• “Just because something’s cheap and efficient doesn’t mean that it should be that way — or that your ability to access it doesn’t have significant human cost.” [Anne Helen Peterson]

  • On the science and magic and mystery of fermentation. [New Yorker]

  • If you can stomach it, read the full account of what happened to Jamal Khashoggi at the hands of Saudi Arabia. This stayed with me for days. [Insider]

  • An unexpectedly emotional account of one man’s journey with American Airline’s unlimited lifetime ticket. [The Guardian]

  • “Reading gives me the feeling that I’m still a human being.” On translating the internet into Arabic. [The Guardian]

  • Suzanne Moore’s ten tips for women who want to write are perfect. [The Guardian]

  • “At their best, yoga studios provide the combination of community and spirituality once reserved for church.” [Gen]

Things I listened to:

  • “I have never seen anyone truly become more aware of his or her body without also becoming more compassionate towards all of life.” Matthew Sanford in conversation with Krista Tippit. [On Being]

  • I love Otegha Uwagba’s podcast interviewing various female luminaries, especially because she asks them real questions about money. [Women Who]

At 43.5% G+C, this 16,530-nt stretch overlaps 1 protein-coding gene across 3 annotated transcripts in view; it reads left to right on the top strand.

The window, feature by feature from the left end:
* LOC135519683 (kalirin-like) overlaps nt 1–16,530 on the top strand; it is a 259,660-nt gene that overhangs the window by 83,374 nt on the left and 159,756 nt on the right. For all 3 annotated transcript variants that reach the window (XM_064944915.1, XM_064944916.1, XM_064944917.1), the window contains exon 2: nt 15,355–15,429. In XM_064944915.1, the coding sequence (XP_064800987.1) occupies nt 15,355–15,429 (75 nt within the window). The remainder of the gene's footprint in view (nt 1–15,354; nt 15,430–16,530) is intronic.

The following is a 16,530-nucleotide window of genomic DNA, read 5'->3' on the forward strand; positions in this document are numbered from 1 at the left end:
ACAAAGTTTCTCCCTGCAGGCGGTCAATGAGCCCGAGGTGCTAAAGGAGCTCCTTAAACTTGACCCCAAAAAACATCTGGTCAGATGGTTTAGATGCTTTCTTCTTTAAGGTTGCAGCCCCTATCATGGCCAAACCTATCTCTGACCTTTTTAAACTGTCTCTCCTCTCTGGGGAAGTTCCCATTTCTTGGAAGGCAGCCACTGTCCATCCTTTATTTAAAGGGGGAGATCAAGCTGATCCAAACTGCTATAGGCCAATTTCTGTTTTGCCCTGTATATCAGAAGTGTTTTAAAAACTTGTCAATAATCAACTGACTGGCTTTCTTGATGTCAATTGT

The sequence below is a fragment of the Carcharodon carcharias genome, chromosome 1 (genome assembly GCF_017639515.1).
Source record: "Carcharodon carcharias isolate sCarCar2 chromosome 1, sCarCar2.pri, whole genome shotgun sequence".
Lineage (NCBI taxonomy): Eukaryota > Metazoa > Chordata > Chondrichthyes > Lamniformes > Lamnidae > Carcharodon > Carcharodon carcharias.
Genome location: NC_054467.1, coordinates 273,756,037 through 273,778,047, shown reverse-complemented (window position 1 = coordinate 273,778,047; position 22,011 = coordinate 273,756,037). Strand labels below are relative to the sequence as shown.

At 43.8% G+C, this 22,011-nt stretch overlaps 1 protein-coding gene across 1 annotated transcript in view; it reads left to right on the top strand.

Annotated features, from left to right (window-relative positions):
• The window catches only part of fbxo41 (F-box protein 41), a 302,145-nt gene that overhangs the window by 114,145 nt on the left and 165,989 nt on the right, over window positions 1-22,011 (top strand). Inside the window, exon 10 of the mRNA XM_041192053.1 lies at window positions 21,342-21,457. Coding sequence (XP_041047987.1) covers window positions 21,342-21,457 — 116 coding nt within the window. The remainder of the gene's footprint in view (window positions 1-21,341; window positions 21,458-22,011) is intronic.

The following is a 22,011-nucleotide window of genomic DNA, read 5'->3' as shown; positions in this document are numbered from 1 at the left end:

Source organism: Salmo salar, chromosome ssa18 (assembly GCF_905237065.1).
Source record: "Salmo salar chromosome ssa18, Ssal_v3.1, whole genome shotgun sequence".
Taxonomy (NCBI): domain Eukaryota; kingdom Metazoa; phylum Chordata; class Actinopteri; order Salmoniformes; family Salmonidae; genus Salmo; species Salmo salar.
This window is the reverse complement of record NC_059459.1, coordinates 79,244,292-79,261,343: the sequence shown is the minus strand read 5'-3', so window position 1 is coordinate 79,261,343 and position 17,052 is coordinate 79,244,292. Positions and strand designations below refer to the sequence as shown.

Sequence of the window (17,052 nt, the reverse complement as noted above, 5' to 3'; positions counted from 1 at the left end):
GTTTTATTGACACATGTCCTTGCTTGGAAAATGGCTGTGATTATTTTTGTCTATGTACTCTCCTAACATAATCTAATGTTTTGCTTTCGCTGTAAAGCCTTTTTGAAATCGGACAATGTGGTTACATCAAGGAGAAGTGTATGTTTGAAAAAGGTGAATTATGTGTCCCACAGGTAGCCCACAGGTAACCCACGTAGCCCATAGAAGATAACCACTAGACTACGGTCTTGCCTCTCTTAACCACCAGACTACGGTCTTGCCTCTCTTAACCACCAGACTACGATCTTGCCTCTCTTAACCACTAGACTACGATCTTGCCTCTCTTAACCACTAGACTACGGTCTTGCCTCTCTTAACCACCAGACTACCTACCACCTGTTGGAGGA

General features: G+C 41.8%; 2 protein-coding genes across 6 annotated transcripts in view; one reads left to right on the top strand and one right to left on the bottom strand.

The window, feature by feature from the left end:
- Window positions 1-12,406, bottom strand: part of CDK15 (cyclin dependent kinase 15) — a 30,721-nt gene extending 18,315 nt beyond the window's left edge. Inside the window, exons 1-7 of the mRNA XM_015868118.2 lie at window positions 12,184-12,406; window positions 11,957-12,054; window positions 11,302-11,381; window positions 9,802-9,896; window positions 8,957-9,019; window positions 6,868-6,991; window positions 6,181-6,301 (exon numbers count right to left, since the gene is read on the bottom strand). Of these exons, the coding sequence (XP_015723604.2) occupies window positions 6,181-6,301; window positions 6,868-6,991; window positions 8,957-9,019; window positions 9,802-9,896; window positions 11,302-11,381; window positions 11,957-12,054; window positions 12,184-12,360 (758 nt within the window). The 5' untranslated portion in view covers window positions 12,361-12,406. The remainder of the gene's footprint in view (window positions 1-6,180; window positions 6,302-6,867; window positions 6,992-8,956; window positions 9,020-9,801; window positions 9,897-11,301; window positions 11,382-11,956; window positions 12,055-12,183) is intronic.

I’ve decided I’m going to start using this section to plug my friends work and projects because I know too many people doing too many cool things. If you are in any way tech/startup + business + Europe inclined, subscribe to my friend Edmund’s Close of Business daily newsletter. So you don’t have to rely on American journalists to properly cover European tech news.

My yoga teacher Naomi has a new book coming out on October 31. She has really changed my life for the better — and had a lot to do with the changes described in the essay above. I’m so thrilled the world has a new way to receive her wisdom. [Yoga, A Manual for Life]

Word soup:

“When we ask, ‘What are the conditions necessary for women to write in?’ we are really asking, ‘What are the conditions necessary for women to think in?’ It’s that simple. And it’s that complicated.” —Suzanne Moore

“Artists know the way to solve a problem is to begin.” —Canal boat wisdom